Mental Health: Elements of reform found in Miami


In 2000, Judge Steven Leifman hosted a summit involving the head of nearly every agency in Miami-Dade County needed to make systemic changes to how criminal justice interacts with mental illness: Police chiefs, the top public defender, lead state attorneys, county commissioners, mental health providers and state lawmakers.

He recommends that any community considering similar reforms do the same. It works particularly well when organized by the local judiciary, Leifman said.

“The best part of being a judge, is that when you invite people to meetings, they come,” he said. “Even if they don’t want to be there.”

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They sought comprehensive reforms. But first, they mapped their system as it currently existed, understanding each point where the criminal justice system intersected with the mental health system.

It led to a moment of clarity.

“At some point, everyone kind of looked at each other and asked who is more sick?” Leifman said. “The poor soul who has a serious mental illness that certainly didn’t ask for it? Or us so-called geniuses and policy makers that designed a system that was developed to fail?

“And boy, was it really good at failing.”


Brandy Mosely visits with a patient at the Jackson Behavioral Health Hospital in Miami, Florida, Tuesday, Dec. 10, 2019. Mentally incompetent defendants get three or four months of intensive care at the psychiatric hospital before being released into the community to continue treatment at residential care centers or assisted living facilities. (The Gazette, Christian Murdock)

Here’s some of the reforms later implemented across Miami-Dade County.

• Expanded CIT trainings

A county employee organizes dozens of crisis intervention team trainings every year across the county. The trainings are meant to help police officers approach mentally-ill suspects and connect them to needed resources in the surrounding community.

• Peer homeless specialist 

The Miami Beach Police Department hired a man who spent 14 years living on the streets there to work with its homeless outreach team. The goal: Reduce arrests and help improve relations between officers and the community’s homeless population.

• Misdemeanor jail diversion program

Criminal defendants are screened for mental illnesses as they enter the jail. Then, eligible inmates are offered a chance to leave the jail and receive mental health treatment in exchange for putting their case on hold for a year — usually, without having to sign a plea deal. Charges are typically dropped upon completion of the program.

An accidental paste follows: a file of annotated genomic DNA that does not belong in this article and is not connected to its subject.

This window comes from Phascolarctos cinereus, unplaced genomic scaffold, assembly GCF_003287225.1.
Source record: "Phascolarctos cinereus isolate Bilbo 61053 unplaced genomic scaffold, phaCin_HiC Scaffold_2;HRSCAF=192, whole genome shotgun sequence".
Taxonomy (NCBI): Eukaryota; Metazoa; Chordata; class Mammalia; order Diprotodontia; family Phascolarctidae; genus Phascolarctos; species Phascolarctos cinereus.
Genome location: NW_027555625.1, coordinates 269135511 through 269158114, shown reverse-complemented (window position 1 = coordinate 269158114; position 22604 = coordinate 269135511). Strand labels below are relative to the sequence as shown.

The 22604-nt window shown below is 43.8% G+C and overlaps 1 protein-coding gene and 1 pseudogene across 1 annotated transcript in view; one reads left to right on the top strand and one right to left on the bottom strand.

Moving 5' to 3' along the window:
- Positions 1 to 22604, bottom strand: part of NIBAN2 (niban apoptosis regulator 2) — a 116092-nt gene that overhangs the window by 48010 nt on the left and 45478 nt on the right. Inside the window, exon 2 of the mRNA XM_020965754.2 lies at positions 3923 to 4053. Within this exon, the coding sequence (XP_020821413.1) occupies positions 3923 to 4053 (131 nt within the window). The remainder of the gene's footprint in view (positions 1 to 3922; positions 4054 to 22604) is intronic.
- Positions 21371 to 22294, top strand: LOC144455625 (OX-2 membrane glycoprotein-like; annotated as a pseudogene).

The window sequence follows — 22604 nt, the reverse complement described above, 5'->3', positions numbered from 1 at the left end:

• Felony jail diversion program

Certain low-level felonies also are eligible for a similar program. Often, the charges stem from suspects hitting police officers while being arrested. Victims must sign off on defendants participating in the program. While most cases do not require defendants to agree to plead guilty to charges, some participants are given a post-adjudicatory option that includes treatment and a chance for a sentence to be deferred and charges later dismissed.

• Miami-Dade Forensic Alternative Center

A 16-bed unit at a local behavioral health hospital that provides intensive care for people facing lower-level felonies and who are in need of mental competency restoration. After three or four months, participants are placed in care facilities in the community for continued treatment.

Trained specialists help criminal defendants sign up for Social Security income checks, Medicaid benefits and a host of other benefits to help them transition back into the community and receive care.

• Recovery peer specialists

A team of people with mental illnesses themselves — and often previous involvement in the criminal justice system — who help people in Miami-Dade jails transition back into the community and get connected to care.

• Mental Health Diversion Facility

A $42 million project to extensively renovate a building that will become a one-stop shop for those in need of mental health services, many of whom are homeless. The new facility is expected to provide housing, job training and psychiatric, physical and dental care.

—Jakob Rodgers